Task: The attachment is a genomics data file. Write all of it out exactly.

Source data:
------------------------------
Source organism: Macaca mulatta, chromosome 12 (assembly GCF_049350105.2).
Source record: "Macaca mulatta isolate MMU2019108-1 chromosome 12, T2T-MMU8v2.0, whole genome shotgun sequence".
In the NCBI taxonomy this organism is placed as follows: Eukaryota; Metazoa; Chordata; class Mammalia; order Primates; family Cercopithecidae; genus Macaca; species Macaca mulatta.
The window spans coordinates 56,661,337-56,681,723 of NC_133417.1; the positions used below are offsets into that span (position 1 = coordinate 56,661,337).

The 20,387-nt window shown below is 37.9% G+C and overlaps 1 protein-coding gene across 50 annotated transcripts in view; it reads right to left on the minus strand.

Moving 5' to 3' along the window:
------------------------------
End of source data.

Source organism: Macaca mulatta, chromosome 12 (assembly GCF_049350105.2).
Source record: "Macaca mulatta isolate MMU2019108-1 chromosome 12, T2T-MMU8v2.0, whole genome shotgun sequence".
In the NCBI taxonomy this organism is placed as follows: Eukaryota; Metazoa; Chordata; class Mammalia; order Primates; family Cercopithecidae; genus Macaca; species Macaca mulatta.
The window spans coordinates 56,661,337-56,681,723 of NC_133417.1; the positions used below are offsets into that span (position 1 = coordinate 56,661,337).

The 20,387-nt window shown below is 37.9% G+C and overlaps 1 protein-coding gene across 50 annotated transcripts in view; it reads right to left on the minus strand.

Moving 5' to 3' along the window: